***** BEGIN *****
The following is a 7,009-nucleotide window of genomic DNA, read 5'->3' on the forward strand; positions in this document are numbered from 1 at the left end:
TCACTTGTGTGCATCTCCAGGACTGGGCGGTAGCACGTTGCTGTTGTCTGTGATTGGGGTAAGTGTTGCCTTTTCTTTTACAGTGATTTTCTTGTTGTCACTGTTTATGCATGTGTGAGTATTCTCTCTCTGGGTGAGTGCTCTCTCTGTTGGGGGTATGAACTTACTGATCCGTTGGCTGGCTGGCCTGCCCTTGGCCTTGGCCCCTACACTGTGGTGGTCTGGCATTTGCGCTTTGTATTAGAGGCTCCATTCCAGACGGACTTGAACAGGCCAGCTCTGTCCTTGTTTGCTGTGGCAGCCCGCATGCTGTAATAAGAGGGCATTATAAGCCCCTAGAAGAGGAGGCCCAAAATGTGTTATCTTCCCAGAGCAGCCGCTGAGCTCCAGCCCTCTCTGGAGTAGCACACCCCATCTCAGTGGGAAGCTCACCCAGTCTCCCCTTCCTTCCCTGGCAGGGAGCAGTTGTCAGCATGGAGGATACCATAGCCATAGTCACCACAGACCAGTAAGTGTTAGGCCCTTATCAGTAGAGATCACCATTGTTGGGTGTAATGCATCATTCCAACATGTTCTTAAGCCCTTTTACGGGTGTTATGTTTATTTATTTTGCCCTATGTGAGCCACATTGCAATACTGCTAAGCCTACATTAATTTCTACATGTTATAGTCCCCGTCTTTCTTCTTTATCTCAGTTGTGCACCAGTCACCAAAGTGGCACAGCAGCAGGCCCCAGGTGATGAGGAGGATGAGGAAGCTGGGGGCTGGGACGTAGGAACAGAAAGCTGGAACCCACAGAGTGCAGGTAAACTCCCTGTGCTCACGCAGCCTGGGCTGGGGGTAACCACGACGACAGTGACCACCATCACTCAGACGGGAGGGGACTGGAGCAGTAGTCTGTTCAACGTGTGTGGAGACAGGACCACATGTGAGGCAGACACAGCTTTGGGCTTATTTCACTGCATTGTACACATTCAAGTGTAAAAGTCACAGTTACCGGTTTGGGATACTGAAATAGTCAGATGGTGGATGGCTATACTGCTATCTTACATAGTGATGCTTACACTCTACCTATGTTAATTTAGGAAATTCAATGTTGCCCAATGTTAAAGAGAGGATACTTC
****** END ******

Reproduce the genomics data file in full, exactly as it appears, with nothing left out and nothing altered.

The following is a 7,009-nucleotide window of genomic DNA, read 5'->3' on the forward strand; positions in this document are numbered from 1 at the left end:
TCACTTGTGTGCATCTCCAGGACTGGGCGGTAGCACGTTGCTGTTGTCTGTGATTGGGGTAAGTGTTGCCTTTTCTTTTACAGTGATTTTCTTGTTGTCACTGTTTATGCATGTGTGAGTATTCTCTCTCTGGGTGAGTGCTCTCTCTGTTGGGGGTATGAACTTACTGATCCGTTGGCTGGCTGGCCTGCCCTTGGCCTTGGCCCCTACACTGTGGTGGTCTGGCATTTGCGCTTTGTATTAGAGGCTCCATTCCAGACGGACTTGAACAGGCCAGCTCTGTCCTTGTTTGCTGTGGCAGCCCGCATGCTGTAATAAGAGGGCATTATAAGCCCCTAGAAGAGGAGGCCCAAAATGTGTTATCTTCCCAGAGCAGCCGCTGAGCTCCAGCCCTCTCTGGAGTAGCACACCCCATCTCAGTGGGAAGCTCACCCAGTCTCCCCTTCCTTCCCTGGCAGGGAGCAGTTGTCAGCATGGAGGATACCATAGCCATAGTCACCACAGACCAGTAAGTGTTAGGCCCTTATCAGTAGAGATCACCATTGTTGGGTGTAATGCATCATTCCAACATGTTCTTAAGCCCTTTTACGGGTGTTATGTTTATTTATTTTGCCCTATGTGAGCCACATTGCAATACTGCTAAGCCTACATTAATTTCTACATGTTATAGTCCCCGTCTTTCTTCTTTATCTCAGTTGTGCACCAGTCACCAAAGTGGCACAGCAGCAGGCCCCAGGTGATGAGGAGGATGAGGAAGCTGGGGGCTGGGACGTAGGAACAGAAAGCTGGAACCCACAGAGTGCAGGTAAACTCCCTGTGCTCACGCAGCCTGGGCTGGGGGTAACCACGACGACAGTGACCACCATCACTCAGACGGGAGGGGACTGGAGCAGTAGTCTGTTCAACGTGTGTGGAGACAGGACCACATGTGAGGCAGACACAGCTTTGGGCTTATTTCACTGCATTGTACACATTCAAGTGTAAAAGTCACAGTTACCGGTTTGGGATACTGAAATAGTCAGATGGTGGATGGCTATACTGCTATCTTACATAGTGATGCTTACACTCTACCTATGTTAATTTAGGAAATTCAATGTTGCCCAATGTTAAAGAGAGGATACTTC